Meet David Weaver. David has years of experience in the corporate world, but after finding this lifestyle unfulfilling, David left this path and decided he would be his own boss. Since that time, David has developed a deep understanding of the world of franchising, successfully owning and selling multiple franchises and running into some bumps in the road along the way.

Today, David Weaver is not only a thriving franchise owner, but he is also passionate about helping others pave their path to business ownership through franchising. He is a consultant with FranChoice, and works closely with franchise owner candidates to help them select franchise brands that are well-suited to their goals and needs. 

Here’s what David has to share about his journey as a business owner, and how he helps others take the first step towards franchise freedom. 

Hi David, so excited to have you with us today. What can you tell us about your story?

I grew up in Indiana, where I got to witness both of my parents work as business owners. My dad ran the family manufacturing business while my mom owned her own business working as an interior designer and a Herman Miller furniture dealer, home to the acclaimed Eames chair, which showed me the value of a brand from an early age. 

I attended the Kelley School of Business at Indiana University and then joined the Kone Elevator Company right out of school as a sales engineer. However, after seeing how often people in that sector must choose politics over performance, I realized pretty quickly that corporate America was not my bag. After leaving the Kone Elevator Company, I moved to a much smaller company where I was able to work directly for the President of the organization, which gave me a bit more freedom. 

Not long after I made this move, my dad called and needed my help. I moved from Denver to Detroit, and from working in sales to operations; managing the shop and handling the day-to-day operations. This was a big change and an even bigger challenge, which I both loved and hated. I still wanted more freedom, but recognized that I had learned a lot about running a business and that family business wasn’t for me. I moved back to Denver and began working for Landmark, a privately-held direct lending company, where I learned about franchising, banking, and small business growth all at once. Truthfully? I loved this job. It was a great gig until the financial crisis in 2009. 

After the financial meltdown, I was looking for something new. I had all of these various experiences and was hungry to apply them. I bought a bar on Denver University’s campus, and also started the FranChoice consulting practice at the end of 2010. Since that time, I have been helping people pursue their dreams of owning their own business. Today, my wife and I invest in franchise assets and real estate, along with my ongoing work as a franchise consultant.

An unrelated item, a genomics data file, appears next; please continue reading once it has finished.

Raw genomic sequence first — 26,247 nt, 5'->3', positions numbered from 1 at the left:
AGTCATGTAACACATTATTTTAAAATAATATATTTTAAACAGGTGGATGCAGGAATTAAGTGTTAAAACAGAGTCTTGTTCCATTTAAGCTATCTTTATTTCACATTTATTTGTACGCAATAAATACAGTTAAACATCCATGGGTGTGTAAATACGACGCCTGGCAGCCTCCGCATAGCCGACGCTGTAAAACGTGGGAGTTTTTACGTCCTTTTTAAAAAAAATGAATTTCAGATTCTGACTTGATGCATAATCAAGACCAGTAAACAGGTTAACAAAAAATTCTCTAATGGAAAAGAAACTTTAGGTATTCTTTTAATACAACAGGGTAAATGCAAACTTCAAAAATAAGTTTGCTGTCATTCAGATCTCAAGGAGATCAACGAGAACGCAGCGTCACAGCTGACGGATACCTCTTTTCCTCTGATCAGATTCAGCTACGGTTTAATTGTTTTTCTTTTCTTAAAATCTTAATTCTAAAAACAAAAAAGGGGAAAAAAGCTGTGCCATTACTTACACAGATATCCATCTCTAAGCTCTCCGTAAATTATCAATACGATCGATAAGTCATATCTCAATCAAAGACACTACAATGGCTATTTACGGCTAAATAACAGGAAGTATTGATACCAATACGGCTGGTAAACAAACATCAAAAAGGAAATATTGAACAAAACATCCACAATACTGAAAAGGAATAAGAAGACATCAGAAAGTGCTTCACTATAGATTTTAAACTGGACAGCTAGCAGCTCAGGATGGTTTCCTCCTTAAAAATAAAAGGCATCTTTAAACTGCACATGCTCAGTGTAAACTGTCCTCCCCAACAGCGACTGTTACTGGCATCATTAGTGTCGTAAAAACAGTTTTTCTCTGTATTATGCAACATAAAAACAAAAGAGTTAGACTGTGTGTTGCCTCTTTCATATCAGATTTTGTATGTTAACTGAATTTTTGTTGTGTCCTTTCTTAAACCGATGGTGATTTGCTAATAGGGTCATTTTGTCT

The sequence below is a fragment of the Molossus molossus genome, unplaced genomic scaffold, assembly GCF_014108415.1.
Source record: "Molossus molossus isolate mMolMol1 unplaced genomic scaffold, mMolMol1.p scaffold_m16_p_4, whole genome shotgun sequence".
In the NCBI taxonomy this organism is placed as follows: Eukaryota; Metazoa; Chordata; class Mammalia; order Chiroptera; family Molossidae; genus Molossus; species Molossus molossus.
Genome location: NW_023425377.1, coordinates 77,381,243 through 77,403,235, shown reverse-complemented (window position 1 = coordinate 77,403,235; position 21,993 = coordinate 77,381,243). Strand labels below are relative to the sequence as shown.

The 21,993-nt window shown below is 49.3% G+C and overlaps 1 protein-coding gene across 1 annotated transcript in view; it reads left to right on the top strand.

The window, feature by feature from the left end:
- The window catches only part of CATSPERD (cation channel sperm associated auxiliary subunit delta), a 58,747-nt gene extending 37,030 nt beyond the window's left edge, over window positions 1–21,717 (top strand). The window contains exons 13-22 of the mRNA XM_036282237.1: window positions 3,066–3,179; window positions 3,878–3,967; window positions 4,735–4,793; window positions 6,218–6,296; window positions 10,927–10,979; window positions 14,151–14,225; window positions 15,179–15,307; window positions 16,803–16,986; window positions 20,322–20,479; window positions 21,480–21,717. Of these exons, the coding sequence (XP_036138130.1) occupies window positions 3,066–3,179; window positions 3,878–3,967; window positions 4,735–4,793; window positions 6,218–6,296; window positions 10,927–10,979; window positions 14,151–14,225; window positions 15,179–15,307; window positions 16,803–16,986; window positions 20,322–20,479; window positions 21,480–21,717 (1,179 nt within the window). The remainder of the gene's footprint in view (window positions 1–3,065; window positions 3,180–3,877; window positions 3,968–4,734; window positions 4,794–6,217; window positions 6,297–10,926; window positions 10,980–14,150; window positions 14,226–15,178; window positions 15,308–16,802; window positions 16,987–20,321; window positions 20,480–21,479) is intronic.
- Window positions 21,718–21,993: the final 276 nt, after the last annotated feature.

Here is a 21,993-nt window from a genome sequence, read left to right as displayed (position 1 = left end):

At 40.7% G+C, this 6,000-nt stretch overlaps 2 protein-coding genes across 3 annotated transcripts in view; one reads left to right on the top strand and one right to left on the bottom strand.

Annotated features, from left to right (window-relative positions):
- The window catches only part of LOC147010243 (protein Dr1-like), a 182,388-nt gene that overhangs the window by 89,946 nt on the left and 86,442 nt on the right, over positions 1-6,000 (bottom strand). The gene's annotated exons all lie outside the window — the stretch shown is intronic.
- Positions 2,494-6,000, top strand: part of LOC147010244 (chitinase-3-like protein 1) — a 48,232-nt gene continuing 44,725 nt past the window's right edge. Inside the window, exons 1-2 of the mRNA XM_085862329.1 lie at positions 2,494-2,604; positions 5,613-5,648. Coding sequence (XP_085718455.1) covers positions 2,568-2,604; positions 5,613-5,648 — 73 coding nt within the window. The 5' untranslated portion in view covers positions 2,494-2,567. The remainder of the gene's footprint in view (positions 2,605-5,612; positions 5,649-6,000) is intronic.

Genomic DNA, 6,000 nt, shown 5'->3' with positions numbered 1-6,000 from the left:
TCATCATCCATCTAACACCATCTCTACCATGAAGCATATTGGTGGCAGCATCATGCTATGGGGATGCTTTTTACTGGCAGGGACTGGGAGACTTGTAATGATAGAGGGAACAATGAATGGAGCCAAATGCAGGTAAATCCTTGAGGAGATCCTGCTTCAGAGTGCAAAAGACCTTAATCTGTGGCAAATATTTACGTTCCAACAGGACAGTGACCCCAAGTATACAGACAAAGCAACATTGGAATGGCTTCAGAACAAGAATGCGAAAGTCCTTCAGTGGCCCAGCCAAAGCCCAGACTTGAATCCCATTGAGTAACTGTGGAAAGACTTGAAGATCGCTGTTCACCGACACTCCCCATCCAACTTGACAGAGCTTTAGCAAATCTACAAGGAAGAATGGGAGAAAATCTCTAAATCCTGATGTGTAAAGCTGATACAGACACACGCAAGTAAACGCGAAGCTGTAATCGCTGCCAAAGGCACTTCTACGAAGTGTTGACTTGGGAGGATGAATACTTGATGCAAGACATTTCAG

This year, we found ourselves empty nesters for the first time, and my wife and I bought a home in the Roaring Fork Valley, and we are enjoying dipping our toes in the pace of Mountain Living.

Can you talk to us a bit about the challenges and lessons you’ve learned along the way? Looking back would you say it’s been easy or smooth in retrospect?

Ha! Smooth? Not really. I guess that is really a question of pain tolerance. Change is good, and typically, that’s where the learning happens. But I think of it a lot like growing pains. Change is also painful and rough until you learn and evolve. 

What do I mean by that? It hasn’t always been easy, as evidenced by the highs and lows of my journey through business ownership: 

From 2013 to 2017, my wife and I owned an Elements Massage, which we successfully sold as intended. But within the first 90 days of ownership, we had 300% employee turnover among approximately 50 employees. This means that in just three months, we hired over 150 people who were either fired or quit. It was an unbelievable amount of work with almost nothing to show for it. The employees were mad, the customers were mad, and we were mad. But? This also helped us figure out what kind of employee we were looking for, who we wouldn’t tolerate, and how to attract high-caliber employees. We were able to sell that business largely due to the stable team we built, with a really incredible team largely in place for the new owners. That was something I was really proud of.

There were also plenty of business and life lessons to be learned from owning a Decorative Concrete franchise. We purchased the franchise in 2007, did a few jobs, built up our systems, and were even able to make our initial investment back by the summer of 2008. We were poised for major growth—then the financial markets fell apart. At the time, no one wanted to invest $15,000 into a fancy back patio, and who could blame them?

Then, we realized that the labor market had shifted. All the workers who needed new jobs started their own businesses, offering similar services at nearly half the price. The cost of a concrete patio used to be $15 per square foot and after the financial crisis, it fell to $8 per square foot. It was clear we had to pivot our plan, put our concrete business on hold, and ultimately shut it down at the end of 2009. By that time, it was apparent that the impact of the financial crisis would be lasting. We had to adjust and refocus.